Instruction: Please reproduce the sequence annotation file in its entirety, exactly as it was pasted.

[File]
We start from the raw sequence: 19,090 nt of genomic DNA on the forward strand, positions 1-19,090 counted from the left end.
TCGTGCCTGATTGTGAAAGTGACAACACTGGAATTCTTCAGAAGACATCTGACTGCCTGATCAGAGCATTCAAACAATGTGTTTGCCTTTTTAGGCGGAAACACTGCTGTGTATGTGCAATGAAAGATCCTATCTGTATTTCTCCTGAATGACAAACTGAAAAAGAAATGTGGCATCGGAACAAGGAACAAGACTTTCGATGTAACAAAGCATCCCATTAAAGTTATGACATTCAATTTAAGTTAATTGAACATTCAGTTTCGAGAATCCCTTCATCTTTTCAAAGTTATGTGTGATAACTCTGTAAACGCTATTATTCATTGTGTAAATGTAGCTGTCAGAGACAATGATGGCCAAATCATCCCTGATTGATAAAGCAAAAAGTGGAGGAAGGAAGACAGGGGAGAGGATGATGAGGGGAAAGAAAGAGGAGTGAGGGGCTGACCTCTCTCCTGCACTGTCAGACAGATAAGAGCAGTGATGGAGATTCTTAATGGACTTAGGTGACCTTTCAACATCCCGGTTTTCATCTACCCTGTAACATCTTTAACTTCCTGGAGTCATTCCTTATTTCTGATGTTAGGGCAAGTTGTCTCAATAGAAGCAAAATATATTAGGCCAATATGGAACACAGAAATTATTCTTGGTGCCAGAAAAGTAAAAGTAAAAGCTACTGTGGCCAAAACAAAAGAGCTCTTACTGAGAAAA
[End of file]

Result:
We start from the raw sequence: 19,090 nt of genomic DNA on the forward strand, positions 1-19,090 counted from the left end.
TCGTGCCTGATTGTGAAAGTGACAACACTGGAATTCTTCAGAAGACATCTGACTGCCTGATCAGAGCATTCAAACAATGTGTTTGCCTTTTTAGGCGGAAACACTGCTGTGTATGTGCAATGAAAGATCCTATCTGTATTTCTCCTGAATGACAAACTGAAAAAGAAATGTGGCATCGGAACAAGGAACAAGACTTTCGATGTAACAAAGCATCCCATTAAAGTTATGACATTCAATTTAAGTTAATTGAACATTCAGTTTCGAGAATCCCTTCATCTTTTCAAAGTTATGTGTGATAACTCTGTAAACGCTATTATTCATTGTGTAAATGTAGCTGTCAGAGACAATGATGGCCAAATCATCCCTGATTGATAAAGCAAAAAGTGGAGGAAGGAAGACAGGGGAGAGGATGATGAGGGGAAAGAAAGAGGAGTGAGGGGCTGACCTCTCTCCTGCACTGTCAGACAGATAAGAGCAGTGATGGAGATTCTTAATGGACTTAGGTGACCTTTCAACATCCCGGTTTTCATCTACCCTGTAACATCTTTAACTTCCTGGAGTCATTCCTTATTTCTGATGTTAGGGCAAGTTGTCTCAATAGAAGCAAAATATATTAGGCCAATATGGAACACAGAAATTATTCTTGGTGCCAGAAAAGTAAAAGTAAAAGCTACTGTGGCCAAAACAAAAGAGCTCTTACTGAGAAAA